“Pretty Awful Emails”
The university professor at the heart of the “Climategate” row over leaked emails admitted yesterday that some of his correspondence had been “pretty awful.”
The university professor at the heart of the "Climategate" row over leaked emails admitted yesterday that some of his correspondence had been "pretty awful." "Professor Phil Jones, the head of the of the Climatic Research Unit at the University of East Anglia (UEA), made the remark to a powerful cross-party committee of MPs, when challenged about saying he would not release data to a climate sceptic, ‘because all he wants to do is find something wrong with it.’ Defending himself in public for the first time, Professor Jones faced a fierce grilling from the House of Commons Science and Technology Committee about the emails hacked from UEA computers, which critics say are evidence of how climate scientists continually obstruct requests for information. The ‘climategate’ affair has resulted in major controversy about climate change science and policy, because Professor Jones's unit is one of three centres in the world which put together the global temperature record going back to the 19th century and even earlier. Climate skeptics say that its conclusion that the world is now warmer than at any time for 1,000 years – because of current global warming – is flawed, and have been seeking the raw data on which the record has been constructed, in order to challenge it."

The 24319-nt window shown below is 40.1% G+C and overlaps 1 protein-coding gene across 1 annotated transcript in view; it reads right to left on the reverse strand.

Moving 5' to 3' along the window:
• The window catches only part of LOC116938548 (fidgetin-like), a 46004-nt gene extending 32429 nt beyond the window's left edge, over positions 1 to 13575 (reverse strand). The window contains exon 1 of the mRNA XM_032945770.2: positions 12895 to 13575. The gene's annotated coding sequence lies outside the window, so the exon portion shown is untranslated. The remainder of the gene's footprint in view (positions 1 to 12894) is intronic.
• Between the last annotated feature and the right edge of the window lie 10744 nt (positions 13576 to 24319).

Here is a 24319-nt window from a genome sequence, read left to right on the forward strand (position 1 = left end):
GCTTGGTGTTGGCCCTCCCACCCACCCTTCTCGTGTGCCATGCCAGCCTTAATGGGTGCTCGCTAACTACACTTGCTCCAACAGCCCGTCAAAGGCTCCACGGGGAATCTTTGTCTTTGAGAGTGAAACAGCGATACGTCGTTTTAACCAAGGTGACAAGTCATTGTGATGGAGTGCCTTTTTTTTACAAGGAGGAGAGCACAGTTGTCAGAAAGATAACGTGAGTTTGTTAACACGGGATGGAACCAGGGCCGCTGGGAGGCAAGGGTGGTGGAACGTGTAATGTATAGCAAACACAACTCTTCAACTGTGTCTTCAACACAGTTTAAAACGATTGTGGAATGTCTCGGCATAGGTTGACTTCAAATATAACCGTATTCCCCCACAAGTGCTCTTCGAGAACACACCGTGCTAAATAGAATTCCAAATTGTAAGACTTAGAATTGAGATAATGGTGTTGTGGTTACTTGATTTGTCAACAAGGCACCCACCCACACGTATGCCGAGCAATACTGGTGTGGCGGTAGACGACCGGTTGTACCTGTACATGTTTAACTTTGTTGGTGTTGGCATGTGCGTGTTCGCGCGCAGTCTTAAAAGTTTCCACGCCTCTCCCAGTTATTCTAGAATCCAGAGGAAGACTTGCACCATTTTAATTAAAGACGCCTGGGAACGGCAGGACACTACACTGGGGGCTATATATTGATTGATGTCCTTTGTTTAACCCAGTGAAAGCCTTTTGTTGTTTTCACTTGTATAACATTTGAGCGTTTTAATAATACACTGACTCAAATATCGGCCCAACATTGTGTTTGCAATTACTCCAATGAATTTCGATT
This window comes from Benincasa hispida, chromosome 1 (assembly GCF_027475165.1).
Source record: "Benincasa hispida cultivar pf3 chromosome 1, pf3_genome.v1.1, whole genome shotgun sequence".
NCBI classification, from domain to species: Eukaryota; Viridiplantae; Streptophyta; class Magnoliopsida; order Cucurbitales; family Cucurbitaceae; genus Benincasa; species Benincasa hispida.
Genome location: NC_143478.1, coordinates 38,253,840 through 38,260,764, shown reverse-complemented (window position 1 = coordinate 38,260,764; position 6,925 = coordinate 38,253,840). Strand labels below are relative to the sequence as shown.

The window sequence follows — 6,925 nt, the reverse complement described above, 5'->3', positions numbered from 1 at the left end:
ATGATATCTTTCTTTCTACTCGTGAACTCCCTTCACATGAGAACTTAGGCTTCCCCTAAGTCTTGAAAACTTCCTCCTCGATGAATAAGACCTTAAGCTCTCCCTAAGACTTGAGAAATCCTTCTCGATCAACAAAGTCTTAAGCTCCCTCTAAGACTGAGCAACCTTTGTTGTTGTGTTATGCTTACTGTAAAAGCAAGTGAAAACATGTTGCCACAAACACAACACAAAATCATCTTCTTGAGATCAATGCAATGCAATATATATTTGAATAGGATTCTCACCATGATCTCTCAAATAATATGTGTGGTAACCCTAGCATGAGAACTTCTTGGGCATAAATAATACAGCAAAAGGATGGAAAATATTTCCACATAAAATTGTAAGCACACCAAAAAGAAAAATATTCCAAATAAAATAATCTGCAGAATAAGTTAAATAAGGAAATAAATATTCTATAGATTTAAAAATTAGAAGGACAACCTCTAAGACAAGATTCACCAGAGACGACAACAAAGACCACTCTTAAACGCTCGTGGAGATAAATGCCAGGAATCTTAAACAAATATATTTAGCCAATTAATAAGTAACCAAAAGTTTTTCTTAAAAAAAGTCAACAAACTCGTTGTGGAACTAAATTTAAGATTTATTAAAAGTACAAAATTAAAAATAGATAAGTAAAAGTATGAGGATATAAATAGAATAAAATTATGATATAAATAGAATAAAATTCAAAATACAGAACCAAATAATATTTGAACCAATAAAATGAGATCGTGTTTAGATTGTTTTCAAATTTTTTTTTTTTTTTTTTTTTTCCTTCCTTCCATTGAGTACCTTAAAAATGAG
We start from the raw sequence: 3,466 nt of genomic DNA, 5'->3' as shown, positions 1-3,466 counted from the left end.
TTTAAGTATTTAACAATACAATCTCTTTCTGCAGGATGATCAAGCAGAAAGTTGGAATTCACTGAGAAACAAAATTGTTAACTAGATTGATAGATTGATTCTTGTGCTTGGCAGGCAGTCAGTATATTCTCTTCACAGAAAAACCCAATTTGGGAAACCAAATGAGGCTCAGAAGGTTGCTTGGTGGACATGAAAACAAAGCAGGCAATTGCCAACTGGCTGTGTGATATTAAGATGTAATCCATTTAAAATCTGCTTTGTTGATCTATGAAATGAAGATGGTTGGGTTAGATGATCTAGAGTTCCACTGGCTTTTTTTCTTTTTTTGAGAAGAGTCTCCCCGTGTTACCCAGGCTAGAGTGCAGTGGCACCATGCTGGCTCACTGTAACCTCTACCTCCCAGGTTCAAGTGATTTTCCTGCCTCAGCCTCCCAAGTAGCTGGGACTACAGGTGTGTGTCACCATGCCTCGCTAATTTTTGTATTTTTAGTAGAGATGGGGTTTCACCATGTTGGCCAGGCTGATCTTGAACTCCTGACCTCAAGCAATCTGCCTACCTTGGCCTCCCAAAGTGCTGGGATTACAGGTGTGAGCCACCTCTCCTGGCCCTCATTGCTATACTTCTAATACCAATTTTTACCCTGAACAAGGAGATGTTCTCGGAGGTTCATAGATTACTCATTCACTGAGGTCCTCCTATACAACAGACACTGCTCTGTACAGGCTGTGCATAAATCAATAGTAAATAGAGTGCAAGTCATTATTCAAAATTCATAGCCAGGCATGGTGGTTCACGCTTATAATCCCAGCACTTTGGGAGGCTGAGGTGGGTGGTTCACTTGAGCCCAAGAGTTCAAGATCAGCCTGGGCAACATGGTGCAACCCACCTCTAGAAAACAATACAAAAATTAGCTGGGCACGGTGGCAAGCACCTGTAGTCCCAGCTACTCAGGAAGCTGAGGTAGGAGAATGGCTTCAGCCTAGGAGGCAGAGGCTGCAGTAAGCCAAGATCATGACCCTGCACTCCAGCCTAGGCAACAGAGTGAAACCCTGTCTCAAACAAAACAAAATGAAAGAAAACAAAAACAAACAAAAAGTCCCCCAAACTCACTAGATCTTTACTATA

The controversy around the Torah codes gets a new life.
- Mathematicians claim to see a predictive pattern in the ancient Torah texts.
- The code is revealed by a method found with special computer software.
- Some events described by reading the code took place after the code was written.
Giving our solar system a "slap in the face."
- A stream of galactic debris is hurtling at us, pulling dark matter along with it
- It's traveling so quickly it's been described as a hurricane of dark matter
- Scientists are excited to set their particle detectors at the onslffaught
Orangutans join humans and bees in a very exclusive club
- Orangutan mothers wait to sound a danger alarm to avoid tipping off predators to their location
- It took a couple of researchers crawling around the Sumatran jungle to discover the phenomenon
- This ability may come from a common ancestor
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